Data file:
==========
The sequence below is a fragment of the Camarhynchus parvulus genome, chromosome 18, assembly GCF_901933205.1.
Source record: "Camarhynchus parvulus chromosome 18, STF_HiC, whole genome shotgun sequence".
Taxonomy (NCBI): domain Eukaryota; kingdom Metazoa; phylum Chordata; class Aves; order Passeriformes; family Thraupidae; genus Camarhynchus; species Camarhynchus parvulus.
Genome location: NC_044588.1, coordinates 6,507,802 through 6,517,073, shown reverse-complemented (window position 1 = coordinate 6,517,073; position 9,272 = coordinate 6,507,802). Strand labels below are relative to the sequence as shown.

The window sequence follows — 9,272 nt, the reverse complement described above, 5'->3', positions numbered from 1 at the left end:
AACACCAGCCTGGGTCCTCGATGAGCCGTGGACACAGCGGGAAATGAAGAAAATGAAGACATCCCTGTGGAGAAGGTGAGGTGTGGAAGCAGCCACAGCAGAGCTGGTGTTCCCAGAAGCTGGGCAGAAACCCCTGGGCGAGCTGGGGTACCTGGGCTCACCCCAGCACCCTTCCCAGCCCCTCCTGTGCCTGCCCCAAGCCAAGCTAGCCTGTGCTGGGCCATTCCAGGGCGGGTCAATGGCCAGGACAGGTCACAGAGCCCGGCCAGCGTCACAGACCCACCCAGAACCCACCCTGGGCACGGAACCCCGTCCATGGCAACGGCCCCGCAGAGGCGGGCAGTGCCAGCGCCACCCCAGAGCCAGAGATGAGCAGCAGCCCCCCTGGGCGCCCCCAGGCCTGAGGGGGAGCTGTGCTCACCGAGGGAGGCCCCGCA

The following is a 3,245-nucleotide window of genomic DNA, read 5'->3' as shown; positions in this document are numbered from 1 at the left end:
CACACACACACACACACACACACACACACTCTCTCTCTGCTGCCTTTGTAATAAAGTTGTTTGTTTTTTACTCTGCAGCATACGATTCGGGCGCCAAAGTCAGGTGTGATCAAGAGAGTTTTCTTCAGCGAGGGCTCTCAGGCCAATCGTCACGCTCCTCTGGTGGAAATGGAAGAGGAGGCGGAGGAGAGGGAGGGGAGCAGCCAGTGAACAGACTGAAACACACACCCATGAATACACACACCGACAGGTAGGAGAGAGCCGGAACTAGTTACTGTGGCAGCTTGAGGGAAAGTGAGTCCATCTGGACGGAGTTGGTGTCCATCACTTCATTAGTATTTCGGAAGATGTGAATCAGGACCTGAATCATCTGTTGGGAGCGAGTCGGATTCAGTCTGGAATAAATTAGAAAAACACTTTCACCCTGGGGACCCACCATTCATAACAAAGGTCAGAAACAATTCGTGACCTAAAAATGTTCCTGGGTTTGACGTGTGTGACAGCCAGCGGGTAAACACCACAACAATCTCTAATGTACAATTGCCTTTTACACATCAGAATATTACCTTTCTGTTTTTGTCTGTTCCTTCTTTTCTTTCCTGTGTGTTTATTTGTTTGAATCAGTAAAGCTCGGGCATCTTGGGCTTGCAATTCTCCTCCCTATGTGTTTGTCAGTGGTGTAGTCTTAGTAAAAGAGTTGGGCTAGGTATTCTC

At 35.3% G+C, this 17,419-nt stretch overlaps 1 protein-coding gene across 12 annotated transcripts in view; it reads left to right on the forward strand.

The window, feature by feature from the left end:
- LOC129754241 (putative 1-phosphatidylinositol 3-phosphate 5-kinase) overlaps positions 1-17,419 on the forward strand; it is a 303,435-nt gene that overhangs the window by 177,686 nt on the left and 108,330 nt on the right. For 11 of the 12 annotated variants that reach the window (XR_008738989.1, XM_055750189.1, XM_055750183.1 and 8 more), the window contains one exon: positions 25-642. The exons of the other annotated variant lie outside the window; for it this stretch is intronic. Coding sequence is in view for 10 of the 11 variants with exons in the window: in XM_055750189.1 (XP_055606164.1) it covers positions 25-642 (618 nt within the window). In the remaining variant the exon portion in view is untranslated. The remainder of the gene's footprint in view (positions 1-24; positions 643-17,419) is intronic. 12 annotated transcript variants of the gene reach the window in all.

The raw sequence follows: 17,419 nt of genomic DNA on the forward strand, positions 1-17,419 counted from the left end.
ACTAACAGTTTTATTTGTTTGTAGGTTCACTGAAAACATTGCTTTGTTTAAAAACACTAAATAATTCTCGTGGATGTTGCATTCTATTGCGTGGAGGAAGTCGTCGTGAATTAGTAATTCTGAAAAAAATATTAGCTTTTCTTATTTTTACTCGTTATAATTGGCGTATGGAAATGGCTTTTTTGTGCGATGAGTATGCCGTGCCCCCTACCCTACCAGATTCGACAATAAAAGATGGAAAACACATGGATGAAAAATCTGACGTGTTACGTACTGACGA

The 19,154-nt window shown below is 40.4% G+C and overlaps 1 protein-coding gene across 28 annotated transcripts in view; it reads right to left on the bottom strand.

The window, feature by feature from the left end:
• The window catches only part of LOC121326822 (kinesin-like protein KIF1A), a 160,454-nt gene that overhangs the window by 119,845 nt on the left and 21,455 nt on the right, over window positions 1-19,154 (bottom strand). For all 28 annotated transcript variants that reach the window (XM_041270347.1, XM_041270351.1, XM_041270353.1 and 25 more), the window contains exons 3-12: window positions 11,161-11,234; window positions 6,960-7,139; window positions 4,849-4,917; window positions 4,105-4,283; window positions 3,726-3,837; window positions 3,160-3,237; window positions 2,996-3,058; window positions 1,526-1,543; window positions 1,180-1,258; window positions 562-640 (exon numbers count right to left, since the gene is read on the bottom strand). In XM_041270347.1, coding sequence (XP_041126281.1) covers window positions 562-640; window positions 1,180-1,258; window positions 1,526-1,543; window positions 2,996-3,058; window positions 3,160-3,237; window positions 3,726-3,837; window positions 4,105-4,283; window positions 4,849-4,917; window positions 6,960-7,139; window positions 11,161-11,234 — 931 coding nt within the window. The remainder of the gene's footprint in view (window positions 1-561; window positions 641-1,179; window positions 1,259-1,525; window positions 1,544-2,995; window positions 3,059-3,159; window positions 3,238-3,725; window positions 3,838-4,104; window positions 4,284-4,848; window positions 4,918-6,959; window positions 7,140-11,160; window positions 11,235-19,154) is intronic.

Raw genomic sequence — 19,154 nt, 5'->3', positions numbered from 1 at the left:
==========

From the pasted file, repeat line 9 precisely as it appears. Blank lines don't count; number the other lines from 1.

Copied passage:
At 35.3% G+C, this 17,419-nt stretch overlaps 1 protein-coding gene across 12 annotated transcripts in view; it reads left to right on the forward strand.